Nineteen sixty-nine was the year of Woodstock – a celebration of peace interlaced with music, sex, and drugs. It was the year of the first U.S. draft lottery since 1942, and the Vietnam War was in full swing. Violent sit-ins protesting the war occurred at Harvard, Cornell, Berkeley and other universities across the country. It was the year that two college students and best friends, Peter and Beth, decided to sleep together one night. What do these events have in common? The consequences resulting from actions taken during each event were life changing. Doug Lalli’s first novel simply titled Peter & Beth, relates the story of a young couple catapulted on a journey toward truth and inner peace as a result of their one night together as lovers.
A little more than five years out of college, Peter Granelli is happily “almost” divorced. Working in Manhattan as a copywriter, he has a best friend and confidant in his co-worker Rick. In addition to getting mostly unsolicited advice about love from Rick, Peter relies on his therapy sessions with Rhonda. Is he the same man he was five years ago, or has he perhaps become a better man through life experience and introspection?
When Peter sees Beth getting on a bus one day, his memories of their night together become an obsession, and he wonders if she may have become pregnant. Questions plague him and finally lead to a meeting with his old friend. Will Beth’s revelations ring true? Does she have an ulterior motive? What kind of person has Beth become? More importantly, is Peter man enough to face whatever Beth reveals. If every action has its consequences, what will be the end result of Peter’s reaction to the truth?
Doug Lalli writes this novel with great sensitivity and insight into the intricacies of matters of the heart. There are lessons of love throughout. Accompanying Peter on his quest, the reader witnesses his insecurity stemming from his childhood, his vulnerability, and his fear of being hurt. Yet in his quest to discover his innate ability to love, he finds the courage to plow forward. When Beth’s tale is finally told, we empathize with her solitary struggle and admire her determination and enduring strength, no doubt fueled by unconditional love. Peter is not physically attracted to ill-groomed Beth at first sight but finds himself irresistibly drawn to her inner beauty. It is heartbreaking to watch Peter repeatedly vie with Ralph (a favored cousin) for Mike’s attention, but such is the immensity of a son’s love for his Dad.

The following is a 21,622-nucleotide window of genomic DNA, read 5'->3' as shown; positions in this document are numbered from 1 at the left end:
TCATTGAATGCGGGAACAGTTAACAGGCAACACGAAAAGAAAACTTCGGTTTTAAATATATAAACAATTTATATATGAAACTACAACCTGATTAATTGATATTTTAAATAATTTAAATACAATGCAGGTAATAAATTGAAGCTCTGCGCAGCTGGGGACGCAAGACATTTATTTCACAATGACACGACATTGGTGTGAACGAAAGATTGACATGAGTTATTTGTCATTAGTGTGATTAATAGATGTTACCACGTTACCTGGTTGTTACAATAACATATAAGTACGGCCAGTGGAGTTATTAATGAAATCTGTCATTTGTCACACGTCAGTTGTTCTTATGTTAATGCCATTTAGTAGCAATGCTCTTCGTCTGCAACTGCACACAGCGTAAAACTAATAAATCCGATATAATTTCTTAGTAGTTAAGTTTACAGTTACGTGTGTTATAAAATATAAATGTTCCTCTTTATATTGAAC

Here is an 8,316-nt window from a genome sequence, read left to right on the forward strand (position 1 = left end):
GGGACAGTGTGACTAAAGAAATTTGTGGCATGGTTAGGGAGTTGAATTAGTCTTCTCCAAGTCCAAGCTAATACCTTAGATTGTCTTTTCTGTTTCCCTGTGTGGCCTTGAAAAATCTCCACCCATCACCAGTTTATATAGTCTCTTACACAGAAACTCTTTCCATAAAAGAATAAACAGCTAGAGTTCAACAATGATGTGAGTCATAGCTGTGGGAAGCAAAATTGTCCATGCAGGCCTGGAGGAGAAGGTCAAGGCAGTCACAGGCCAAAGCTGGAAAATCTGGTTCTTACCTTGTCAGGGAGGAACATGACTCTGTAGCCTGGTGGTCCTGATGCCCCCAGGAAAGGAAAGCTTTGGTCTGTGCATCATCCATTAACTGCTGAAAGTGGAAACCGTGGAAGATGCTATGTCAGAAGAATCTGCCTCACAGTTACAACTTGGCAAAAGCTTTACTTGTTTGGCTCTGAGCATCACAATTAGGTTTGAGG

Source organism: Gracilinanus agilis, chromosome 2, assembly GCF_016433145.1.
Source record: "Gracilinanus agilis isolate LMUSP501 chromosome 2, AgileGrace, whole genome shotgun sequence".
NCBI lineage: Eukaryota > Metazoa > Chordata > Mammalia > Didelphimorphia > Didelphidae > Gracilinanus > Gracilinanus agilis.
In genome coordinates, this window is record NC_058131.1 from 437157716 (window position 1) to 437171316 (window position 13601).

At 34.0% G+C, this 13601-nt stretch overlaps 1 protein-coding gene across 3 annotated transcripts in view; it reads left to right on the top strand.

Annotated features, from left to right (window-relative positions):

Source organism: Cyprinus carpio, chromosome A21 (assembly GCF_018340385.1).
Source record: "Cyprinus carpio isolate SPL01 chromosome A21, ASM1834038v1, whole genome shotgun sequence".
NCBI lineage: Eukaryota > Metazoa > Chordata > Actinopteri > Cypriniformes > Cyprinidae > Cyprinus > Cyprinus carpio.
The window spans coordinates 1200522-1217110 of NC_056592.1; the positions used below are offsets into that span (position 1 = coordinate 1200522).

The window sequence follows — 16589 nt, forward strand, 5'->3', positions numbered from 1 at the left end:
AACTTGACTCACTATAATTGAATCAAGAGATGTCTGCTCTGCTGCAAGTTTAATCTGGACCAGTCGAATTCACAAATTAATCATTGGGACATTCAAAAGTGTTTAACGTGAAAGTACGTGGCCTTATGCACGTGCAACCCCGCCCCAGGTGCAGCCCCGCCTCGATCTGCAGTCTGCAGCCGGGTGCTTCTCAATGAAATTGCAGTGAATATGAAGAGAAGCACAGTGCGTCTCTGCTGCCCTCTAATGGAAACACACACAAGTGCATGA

Peter & Beth is only 186 pages long, but the plot is believable and significant. The author relies heavily on dialogue rather than descriptive passages to tell his story. I personally would have liked to see more descriptive scenes that would really place the characters in the ‘70s; however, perhaps that would distract the reader from the real “meat” of the story, and this could be just the nostalgic yearning of a 50-something book reviewer. Nothing should deter you from opening this book’s front cover and reading through to its surprising conclusion. A wonderful first novel!